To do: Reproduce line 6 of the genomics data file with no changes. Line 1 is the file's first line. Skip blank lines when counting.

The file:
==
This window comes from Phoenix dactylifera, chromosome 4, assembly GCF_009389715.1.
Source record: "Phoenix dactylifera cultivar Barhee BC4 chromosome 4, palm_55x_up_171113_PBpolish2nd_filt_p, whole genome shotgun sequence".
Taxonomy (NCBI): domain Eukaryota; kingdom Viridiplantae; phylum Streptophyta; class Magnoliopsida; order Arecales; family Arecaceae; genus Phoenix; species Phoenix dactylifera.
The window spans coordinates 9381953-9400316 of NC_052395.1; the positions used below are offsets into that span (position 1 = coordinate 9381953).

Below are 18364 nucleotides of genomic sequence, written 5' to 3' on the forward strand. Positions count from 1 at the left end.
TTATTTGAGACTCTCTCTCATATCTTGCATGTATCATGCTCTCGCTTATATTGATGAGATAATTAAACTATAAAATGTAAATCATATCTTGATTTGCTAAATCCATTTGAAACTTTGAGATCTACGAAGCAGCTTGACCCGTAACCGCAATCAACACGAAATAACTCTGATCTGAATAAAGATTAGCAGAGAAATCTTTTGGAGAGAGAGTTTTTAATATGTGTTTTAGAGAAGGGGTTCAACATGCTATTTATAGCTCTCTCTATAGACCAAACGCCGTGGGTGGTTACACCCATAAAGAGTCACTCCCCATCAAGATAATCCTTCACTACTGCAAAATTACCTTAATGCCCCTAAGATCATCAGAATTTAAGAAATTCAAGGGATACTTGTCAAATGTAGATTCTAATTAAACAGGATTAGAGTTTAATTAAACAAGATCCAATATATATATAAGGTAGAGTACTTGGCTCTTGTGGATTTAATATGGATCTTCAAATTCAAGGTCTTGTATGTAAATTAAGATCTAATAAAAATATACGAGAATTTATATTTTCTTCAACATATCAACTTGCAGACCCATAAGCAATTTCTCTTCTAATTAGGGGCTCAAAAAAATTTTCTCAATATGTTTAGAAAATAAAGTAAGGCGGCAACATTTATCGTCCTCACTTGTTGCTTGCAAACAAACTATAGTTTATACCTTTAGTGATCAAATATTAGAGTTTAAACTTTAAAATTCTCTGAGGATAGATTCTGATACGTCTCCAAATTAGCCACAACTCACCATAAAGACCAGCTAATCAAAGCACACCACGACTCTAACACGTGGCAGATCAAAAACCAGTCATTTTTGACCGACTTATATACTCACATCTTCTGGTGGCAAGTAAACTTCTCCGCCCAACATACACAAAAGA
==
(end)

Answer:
TTATTTGAGACTCTCTCTCATATCTTGCATGTATCATGCTCTCGCTTATATTGATGAGATAATTAAACTATAAAATGTAAATCATATCTTGATTTGCTAAATCCATTTGAAACTTTGAGATCTACGAAGCAGCTTGACCCGTAACCGCAATCAACACGAAATAACTCTGATCTGAATAAAGATTAGCAGAGAAATCTTTTGGAGAGAGAGTTTTTAATATGTGTTTTAGAGAAGGGGTTCAACATGCTATTTATAGCTCTCTCTATAGACCAAACGCCGTGGGTGGTTACACCCATAAAGAGTCACTCCCCATCAAGATAATCCTTCACTACTGCAAAATTACCTTAATGCCCCTAAGATCATCAGAATTTAAGAAATTCAAGGGATACTTGTCAAATGTAGATTCTAATTAAACAGGATTAGAGTTTAATTAAACAAGATCCAATATATATATAAGGTAGAGTACTTGGCTCTTGTGGATTTAATATGGATCTTCAAATTCAAGGTCTTGTATGTAAATTAAGATCTAATAAAAATATACGAGAATTTATATTTTCTTCAACATATCAACTTGCAGACCCATAAGCAATTTCTCTTCTAATTAGGGGCTCAAAAAAATTTTCTCAATATGTTTAGAAAATAAAGTAAGGCGGCAACATTTATCGTCCTCACTTGTTGCTTGCAAACAAACTATAGTTTATACCTTTAGTGATCAAATATTAGAGTTTAAACTTTAAAATTCTCTGAGGATAGATTCTGATACGTCTCCAAATTAGCCACAACTCACCATAAAGACCAGCTAATCAAAGCACACCACGACTCTAACACGTGGCAGATCAAAAACCAGTCATTTTTGACCGACTTATATACTCACATCTTCTGGTGGCAAGTAAACTTCTCCGCCCAACATACACAAAAGA